Reduce Risk of Failure By Understanding the True Costs
Reduce Risk of Failure By Understanding the True CostsThe phrase “time is fleeting” has never had more relevance than it does in the 21stcentury as today’s “C-Suite” executives and their employees confront overwhelmingdemands on their time.Time is as critical as money. Yet, many companies are not accustomed to allocatingand investing it with the same level of care as they would with more traditionalassets.Those executives “get it” that time must be managed, accounted for and invested inways that maximize return. This is often easier said than done as companies seldompossess the right processes and infrastructure to make the most of time resources.They often confuse the core business process of time-resource allocation with simple“timesheets” or “time management calendars.” This is as dangerous as confusing asimple check register with a company’s capital investment strategy.To allocate and manage any resource, it must first be seen clearly and then trackedcarefully. Time tracking should be a fundamental part of any business. Almost everybusiness tracks time at some level — even if only for payroll. At the most basic level,some companies employ a simplistic, homegrown system that is based onspreadsheets.Even companies that have fully automated time-tracking systems may fail to leveragethose systems to drive profits up and/or costs down. Leveraging such systems isneither as easy nor as obvious as it seems. Some companies may understand thepotential gains associated with managing time as an asset, but lack the rightknowledge or tools. Many others succumb to a misinformed and needless distrust oftime tracking. Still, others mistakenly believe that time tracking systems are simpleand develop or buy inadequate systems that fail to deliver real value to the entireenterprise.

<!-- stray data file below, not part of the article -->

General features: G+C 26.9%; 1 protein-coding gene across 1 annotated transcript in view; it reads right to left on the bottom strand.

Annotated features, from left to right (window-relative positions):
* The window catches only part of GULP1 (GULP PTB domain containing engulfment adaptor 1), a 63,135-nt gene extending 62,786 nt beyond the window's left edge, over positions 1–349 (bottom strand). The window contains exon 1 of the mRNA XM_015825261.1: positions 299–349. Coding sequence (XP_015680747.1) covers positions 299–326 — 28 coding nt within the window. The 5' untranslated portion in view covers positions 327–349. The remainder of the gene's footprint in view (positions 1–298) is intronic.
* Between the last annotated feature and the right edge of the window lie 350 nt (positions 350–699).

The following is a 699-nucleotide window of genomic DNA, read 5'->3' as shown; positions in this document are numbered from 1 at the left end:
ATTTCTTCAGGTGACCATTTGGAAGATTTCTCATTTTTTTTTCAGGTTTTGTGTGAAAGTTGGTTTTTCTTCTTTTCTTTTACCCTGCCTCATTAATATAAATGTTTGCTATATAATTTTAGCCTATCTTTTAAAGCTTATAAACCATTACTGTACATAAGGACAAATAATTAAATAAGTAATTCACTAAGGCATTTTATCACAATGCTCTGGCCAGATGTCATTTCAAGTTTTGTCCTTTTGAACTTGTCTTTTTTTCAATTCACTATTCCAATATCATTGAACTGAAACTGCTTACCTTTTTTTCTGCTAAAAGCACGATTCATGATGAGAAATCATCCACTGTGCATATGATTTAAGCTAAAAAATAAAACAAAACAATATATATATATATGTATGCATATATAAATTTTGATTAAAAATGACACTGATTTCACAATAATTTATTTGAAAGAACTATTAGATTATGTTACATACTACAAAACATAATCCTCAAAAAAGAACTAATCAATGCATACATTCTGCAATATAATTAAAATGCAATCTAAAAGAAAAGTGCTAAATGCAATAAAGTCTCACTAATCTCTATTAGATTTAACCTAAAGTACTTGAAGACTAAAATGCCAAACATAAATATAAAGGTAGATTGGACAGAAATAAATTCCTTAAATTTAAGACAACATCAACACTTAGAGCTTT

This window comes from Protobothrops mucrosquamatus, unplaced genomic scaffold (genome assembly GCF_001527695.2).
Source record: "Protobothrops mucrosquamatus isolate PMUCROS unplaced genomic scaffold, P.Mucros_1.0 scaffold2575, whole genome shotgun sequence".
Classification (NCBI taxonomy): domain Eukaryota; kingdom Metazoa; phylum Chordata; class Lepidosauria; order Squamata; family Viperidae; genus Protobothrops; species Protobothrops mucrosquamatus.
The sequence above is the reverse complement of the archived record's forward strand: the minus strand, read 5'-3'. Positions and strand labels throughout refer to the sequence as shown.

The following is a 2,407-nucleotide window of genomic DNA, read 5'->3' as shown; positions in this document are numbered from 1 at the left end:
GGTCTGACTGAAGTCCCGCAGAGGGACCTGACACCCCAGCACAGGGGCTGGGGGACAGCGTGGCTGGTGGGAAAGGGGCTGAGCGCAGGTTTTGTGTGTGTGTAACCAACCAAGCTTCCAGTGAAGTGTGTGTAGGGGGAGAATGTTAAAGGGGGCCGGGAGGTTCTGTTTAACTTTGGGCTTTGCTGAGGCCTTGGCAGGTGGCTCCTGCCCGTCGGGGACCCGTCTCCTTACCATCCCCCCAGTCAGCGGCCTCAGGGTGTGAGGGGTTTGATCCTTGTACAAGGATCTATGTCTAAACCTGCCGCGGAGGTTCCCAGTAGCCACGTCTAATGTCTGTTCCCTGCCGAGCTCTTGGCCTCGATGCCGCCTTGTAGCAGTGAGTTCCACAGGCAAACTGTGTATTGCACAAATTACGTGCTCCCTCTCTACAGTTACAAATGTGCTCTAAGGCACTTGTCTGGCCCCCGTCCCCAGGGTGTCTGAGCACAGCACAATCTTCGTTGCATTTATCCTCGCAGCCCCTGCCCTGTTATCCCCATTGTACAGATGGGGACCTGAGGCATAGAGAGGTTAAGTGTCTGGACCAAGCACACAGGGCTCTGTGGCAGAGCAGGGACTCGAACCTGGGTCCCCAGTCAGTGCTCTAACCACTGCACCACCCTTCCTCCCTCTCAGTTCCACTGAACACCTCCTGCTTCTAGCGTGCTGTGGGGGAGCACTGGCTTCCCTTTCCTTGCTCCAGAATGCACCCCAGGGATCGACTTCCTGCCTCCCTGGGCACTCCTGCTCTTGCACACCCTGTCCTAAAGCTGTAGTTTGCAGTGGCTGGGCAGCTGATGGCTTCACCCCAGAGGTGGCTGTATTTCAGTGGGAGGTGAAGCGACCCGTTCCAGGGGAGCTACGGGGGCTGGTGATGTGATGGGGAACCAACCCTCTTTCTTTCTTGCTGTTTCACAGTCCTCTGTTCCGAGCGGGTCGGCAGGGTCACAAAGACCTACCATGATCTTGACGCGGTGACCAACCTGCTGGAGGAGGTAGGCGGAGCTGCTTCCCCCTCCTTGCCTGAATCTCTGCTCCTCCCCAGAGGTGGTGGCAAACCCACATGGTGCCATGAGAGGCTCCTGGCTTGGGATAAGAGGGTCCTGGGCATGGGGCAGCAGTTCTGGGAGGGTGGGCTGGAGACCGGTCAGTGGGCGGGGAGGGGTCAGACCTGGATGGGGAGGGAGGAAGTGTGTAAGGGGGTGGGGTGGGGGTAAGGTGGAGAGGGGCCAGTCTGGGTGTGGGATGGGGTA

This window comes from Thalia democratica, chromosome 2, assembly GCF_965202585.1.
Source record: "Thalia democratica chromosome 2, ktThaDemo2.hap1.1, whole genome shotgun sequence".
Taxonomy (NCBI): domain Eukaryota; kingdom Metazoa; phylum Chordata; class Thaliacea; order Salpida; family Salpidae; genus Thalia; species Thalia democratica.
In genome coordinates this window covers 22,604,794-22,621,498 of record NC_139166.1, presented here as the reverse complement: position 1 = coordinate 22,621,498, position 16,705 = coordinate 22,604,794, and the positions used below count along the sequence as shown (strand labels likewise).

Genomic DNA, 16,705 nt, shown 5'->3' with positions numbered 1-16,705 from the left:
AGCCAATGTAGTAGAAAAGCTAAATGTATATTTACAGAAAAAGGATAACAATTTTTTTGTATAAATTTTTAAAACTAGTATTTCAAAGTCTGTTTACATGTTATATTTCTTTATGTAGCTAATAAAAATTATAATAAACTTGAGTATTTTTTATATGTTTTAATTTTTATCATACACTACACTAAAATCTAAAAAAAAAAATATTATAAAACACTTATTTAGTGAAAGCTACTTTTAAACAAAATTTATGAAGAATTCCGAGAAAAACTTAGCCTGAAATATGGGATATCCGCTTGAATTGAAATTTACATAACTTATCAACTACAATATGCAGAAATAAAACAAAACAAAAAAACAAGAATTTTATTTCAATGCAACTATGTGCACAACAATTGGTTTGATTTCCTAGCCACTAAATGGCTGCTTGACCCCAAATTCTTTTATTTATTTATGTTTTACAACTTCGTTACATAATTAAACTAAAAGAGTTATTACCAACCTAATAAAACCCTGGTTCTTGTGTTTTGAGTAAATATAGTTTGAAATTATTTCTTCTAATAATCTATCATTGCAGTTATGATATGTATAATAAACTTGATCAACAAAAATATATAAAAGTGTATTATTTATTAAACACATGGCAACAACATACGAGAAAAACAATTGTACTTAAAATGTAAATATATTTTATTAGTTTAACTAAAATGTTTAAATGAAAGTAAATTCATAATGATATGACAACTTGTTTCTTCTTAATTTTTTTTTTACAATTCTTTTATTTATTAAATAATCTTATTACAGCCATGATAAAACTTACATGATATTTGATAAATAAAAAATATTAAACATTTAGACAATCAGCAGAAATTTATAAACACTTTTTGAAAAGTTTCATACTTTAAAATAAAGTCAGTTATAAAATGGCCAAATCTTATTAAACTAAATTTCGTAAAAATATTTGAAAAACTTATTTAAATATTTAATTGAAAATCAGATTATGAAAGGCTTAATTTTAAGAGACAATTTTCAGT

An expertly developed and finely-tuned time management system can become awindow into the real-time costs of any organization, especially if it provides —• Access and a thorough understanding of costs at every level of the business — ata team level, a task level, a project level, a business unit level and a company level.• Complete visibility into these costs for everyone in the organization who canimpact them.• Power to redeploy and shift time resource investments to optimize processes,reduce risk, thwart competition, drive revenue, and increase profits.The benefits of such a system will make the relationship of time and money crystalclear. While identifying costs is nothing new for most companies, many experts agreethat traditional cost accounting methods may not yield the right information for someof the most vital initiatives that companies undertake, such as competitive strategyformulation and execution or project portfolio management.New ways of understanding costs, such as activity-based costing, have emerged tohelp companies redefine and realign their strategies. Yet these new methods are onlyas good as the data that feeds them—and time data is a critical input.Identify Core ProcessesTo understand time tracking as a core business process, first consider that time datafeeds four fundamental business functions:• Payroll• Billing• Project management• Business strategy developmentUnfortunately, solution providers have addressed each of these functionsindependently.For example, the gorilla in that payroll automation space is Kronos, a company thatfocuses on managing manufacturing and healthcare workers hourly time with the aim